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I'm super new to Java, and in need of some help. I'm making a little java desktop application where I basically have a grid of 4 JButtons ( 2 x 2 grid), and I need the background colour of individual JButtons to change, and after one second, change back to the original colour (the game I'm trying to make is like Simon, where you have to follow a pattern of buttons that light up). I have a vector that contains randomly generated numbers in the range of 1 to 4, and I want to be able to get each element from the vector and get the corresponding button to change to a different colour for one second (for example, if the vector contains 2 4 1, I would want button 2 to change, then button 4 to change, then button 1 to change).

Is this possible or is there a better way to go about doing this with something other than JButtons? How do I implement this?

Also, I'm running Mac OS X, which apparently (based on some things I've read on forums) doesn't like JButtons background changing (I think it's because of system look and feel), how can I change this so it works on mac?

Thank you in advance for any help :)

share|improve this question

One approach is to extend JToggleButton and override paintComponent() to display the color. A javax.swing.Timer can control timing. Here is a somewhat more elaborate example.

private static class SimonButton extends JToggleButton {

    private final Color color;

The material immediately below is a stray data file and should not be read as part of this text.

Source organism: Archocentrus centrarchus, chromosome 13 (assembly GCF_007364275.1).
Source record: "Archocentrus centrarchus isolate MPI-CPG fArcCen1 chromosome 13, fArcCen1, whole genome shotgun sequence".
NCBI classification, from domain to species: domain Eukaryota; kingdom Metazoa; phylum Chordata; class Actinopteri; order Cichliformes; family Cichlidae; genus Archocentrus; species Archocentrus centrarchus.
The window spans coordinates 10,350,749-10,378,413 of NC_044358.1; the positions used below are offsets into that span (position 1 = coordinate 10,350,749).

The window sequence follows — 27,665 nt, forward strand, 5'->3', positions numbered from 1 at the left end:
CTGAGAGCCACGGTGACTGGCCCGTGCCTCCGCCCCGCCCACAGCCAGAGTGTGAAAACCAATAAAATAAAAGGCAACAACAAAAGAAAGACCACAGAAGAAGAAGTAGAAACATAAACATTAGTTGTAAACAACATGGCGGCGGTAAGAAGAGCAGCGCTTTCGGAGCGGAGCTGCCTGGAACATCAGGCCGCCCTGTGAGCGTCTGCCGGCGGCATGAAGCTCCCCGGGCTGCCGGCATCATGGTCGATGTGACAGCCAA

Dimension size = new Dimension(100, 100);

    public SimonButton(Color color) {
        this.color = color;

    protected void paintComponent(Graphics g) {
        if (this.isSelected()) {
        } else {
        g.fillRect(0, 0, this.getWidth(), this.getHeight());

    public Dimension getPreferredSize() {
        return size;
share|improve this answer
The paintComponent() override works for Windows 8 too (to get another JButton background color), where other solutions fail. – Zar Jan 4 '13 at 1:54

You can just use the setBackground(...) method to set the Color and then use a Swing Timer to reset the background when it fires.


If your problem is that the setBackground() method doesn't work on some LAF's, then you could add an Icon to the button that is simply a solid Color. Then to change the background color you simple change the Icon.

share|improve this answer
Yep, is recalcitrant. I sometimes implement Icon and do setIcon(this), drawing in paintIcon() instead of `paintComponent(). – trashgod Mar 18 '10 at 3:41

For your purposes, you don't necessarily have to use a JButton. You can use JLabels or JPanels.

During initialization, you can setBackground() on each one to set its color, and add a MouseListener to each one to detect a click.

To flash the Simon pattern, create a javax.swing.Timer that fires once every second. (You may want to make the delay configurable if 1 second seems like a long time.) For simplicity, the timer could setOpaque(false) on all the JLabels, then setOpaque(true) on the JLabel whose color you want to flash. Note that you might want to wait until the next timer iteration before doing setOpaque(true), so the flashes don't run together if you want to flash the same JLabel multiple times in a row.

The advantage of using setOpaque() is that you can set the MouseListener to just call setOpaque(true) on press and setOpaque(false) on release, and check whether the correct JLabel was clicked, without having to repeatedly recompute which color should be used for a given JLabel.

share|improve this answer
This is the right way to go but you should use javax.swing.Timer rather than TimerTask as the setOpaque call should be made on the EDT. – Russ Hayward Mar 17 '10 at 22:14
Thanks for catching that, Russ; I fixed it. – rob Mar 17 '10 at 23:32
okJButton = new JButton() {
public void paintComponent(Graphics g) {
    g.fillRect(0, 0, getSize().width, getSize().height);
okJButton.setBorder(new LineBorder(Color.white, 1));
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